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By Stephen T. Sinatra, MD,a Board-certified cardiologist and author of The Sinatra Solution: Metabolic Cardiology (Basic Health Publications, 2008)

Absolutely it could. If springing to your feet causes you to feel light-headed, see black or white spots, or nearly keel over, you may have orthostatic hypotension. Put simply, orthostatic hypotension—orthostatic means “standing upright” and hypotension means “low blood pressure”—is the body’s temporary inability to adjust to changes in gravity. Usually when we stand up, our bodies automatically regulate blood flow as needed—by increasing heart rate and constricting blood vessels and veins, which increases blood pressure so blood can make it up into the brain. But when people with orthostatic hypotension stand up too quickly, venous blood pools in the legs rather than returning to the heart, blood pressure falls, and the brain does not get enough oxygen to maintain consciousness.

In the US we’re so preoccupied with high blood pressure and its risks (strokes, heart attacks, or heart failure) that we often overlook the dangers of low blood pressure (light-headedness, dizziness, occasional fainting spells). In fact, overzealous use of blood pressure–lowering medications is one of the primary causes of orthostatic hypotension.

Assuming you’ve ruled out other reasons for your dizziness—low blood sugar, dehydration, anemia, heart problems, medications—you can minimize, if not eliminate, your symptoms by making these simple changes.

Eat smart
Adding more salt increases volume expansion and therefore pressure in blood vessels, which is why people with high blood pressure should avoid it and those with too low blood pressure may want to add an extra dash. But that doesn’t give you license to tear into a bag of potato chips or load up on processed food. Instead, choose healthy salt sources. Swap your generic table salt for mineral-rich kosher salt, sea salt, Himalayan salt, or Celtic salt; munch on a dill pickle; or sip a cup or two of organic canned soup once a day. A handful of organic, salted nuts (cashews or almonds) also increases your salt intake—and provides plenty of healthy protein and minerals.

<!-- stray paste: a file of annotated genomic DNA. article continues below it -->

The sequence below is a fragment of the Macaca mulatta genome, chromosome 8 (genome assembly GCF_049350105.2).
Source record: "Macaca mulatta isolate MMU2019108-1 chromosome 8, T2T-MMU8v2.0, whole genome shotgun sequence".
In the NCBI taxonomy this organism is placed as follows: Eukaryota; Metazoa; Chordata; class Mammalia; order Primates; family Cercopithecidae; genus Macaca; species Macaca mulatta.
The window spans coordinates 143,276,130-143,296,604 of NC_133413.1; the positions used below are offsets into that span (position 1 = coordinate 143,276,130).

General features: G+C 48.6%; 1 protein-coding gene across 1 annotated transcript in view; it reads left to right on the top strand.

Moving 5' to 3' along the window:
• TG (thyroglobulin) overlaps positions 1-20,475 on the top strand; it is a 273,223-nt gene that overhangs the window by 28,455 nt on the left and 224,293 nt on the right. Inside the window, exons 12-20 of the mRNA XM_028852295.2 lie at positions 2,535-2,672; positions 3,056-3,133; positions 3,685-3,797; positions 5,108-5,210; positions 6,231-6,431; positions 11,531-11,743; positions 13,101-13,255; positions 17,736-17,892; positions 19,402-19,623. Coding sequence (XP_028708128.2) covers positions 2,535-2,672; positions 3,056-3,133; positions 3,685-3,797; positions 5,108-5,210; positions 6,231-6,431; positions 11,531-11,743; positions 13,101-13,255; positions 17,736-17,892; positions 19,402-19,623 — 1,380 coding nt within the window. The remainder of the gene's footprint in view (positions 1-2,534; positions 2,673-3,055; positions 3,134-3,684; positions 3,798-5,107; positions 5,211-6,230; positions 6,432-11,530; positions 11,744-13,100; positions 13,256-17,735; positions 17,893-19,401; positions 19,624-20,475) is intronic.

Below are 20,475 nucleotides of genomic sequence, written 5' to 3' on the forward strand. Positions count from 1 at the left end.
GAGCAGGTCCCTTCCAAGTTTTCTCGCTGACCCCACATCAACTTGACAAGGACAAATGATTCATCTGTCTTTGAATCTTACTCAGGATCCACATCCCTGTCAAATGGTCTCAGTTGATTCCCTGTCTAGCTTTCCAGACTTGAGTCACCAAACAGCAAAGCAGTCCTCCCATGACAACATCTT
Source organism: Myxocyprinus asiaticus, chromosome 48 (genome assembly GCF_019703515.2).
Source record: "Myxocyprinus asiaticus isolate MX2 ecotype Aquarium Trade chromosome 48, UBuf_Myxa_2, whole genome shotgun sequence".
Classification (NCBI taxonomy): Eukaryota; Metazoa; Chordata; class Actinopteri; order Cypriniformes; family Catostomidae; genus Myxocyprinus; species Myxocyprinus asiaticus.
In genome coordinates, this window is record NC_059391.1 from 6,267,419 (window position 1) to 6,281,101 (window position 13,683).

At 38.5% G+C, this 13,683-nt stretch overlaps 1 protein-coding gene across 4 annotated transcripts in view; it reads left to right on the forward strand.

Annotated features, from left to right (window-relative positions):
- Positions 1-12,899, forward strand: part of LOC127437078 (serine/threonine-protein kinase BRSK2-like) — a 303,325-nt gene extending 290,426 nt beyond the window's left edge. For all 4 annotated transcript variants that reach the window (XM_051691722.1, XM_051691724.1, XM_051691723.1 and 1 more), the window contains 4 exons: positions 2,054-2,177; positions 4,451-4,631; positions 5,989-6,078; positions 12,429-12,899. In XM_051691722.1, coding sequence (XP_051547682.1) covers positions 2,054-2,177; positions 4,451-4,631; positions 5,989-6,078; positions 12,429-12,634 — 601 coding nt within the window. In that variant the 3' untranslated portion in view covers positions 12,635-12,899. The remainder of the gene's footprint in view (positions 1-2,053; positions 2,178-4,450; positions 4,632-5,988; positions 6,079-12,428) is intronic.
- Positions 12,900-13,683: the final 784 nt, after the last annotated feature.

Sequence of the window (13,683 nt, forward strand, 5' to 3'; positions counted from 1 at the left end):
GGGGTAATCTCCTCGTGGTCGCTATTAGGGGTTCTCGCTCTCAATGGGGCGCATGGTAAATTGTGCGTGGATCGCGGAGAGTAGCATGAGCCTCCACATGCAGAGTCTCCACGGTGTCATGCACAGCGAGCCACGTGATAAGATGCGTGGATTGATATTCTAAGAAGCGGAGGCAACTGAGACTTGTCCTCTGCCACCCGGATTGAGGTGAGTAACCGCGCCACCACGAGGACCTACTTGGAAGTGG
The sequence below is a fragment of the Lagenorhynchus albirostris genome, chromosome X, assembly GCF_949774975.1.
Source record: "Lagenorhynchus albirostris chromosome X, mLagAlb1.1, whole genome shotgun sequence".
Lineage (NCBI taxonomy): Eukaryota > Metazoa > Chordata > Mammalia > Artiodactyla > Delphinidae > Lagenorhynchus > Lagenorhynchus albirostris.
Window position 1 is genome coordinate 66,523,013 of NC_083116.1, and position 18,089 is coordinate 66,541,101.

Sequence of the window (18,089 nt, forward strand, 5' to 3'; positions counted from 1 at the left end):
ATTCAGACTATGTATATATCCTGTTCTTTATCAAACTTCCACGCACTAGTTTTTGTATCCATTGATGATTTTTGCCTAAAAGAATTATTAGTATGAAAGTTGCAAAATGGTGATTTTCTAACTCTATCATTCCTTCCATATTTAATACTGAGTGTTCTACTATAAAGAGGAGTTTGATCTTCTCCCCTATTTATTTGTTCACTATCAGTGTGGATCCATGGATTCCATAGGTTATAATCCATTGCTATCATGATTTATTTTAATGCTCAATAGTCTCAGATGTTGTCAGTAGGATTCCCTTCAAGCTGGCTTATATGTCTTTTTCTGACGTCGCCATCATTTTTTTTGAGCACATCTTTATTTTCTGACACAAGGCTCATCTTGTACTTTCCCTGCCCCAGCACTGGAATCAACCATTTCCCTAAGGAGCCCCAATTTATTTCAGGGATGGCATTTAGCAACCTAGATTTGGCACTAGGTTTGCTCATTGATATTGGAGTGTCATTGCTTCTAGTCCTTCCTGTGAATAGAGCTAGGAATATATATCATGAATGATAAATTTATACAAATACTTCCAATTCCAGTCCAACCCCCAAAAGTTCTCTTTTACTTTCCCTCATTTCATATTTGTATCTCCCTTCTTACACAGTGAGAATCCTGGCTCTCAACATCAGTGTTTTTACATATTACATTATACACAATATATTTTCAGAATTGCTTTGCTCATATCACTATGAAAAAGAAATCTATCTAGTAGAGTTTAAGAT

Eat smaller and more frequent meals throughout the day to prevent dizziness caused by low blood sugar, which exacerbates orthostatic hypotension. Be sure to balance each meal with low-glycemic carbohydrates (fruits, vegetables, and whole grains), healthy fats (olive oil, avocado, nuts, and seeds), and lean proteins (chicken, fish, eggs, lentils, and tofu).
Caffeine can temporarily raise blood pressure, so drink one to two cups of coffee or black or green tea in the morning, when blood pressure is at its lowest.
Drink plenty of fluids since dehydration can cause low blood pressure, and cut back on alcohol, which can cause low blood sugar, aggravating orthostatic hypotension.

Step it up
Engage in light exercise to get the blood flowing, such as walking (stairs or a flat surface), up...

Author: Stephen T. Sinatra, MD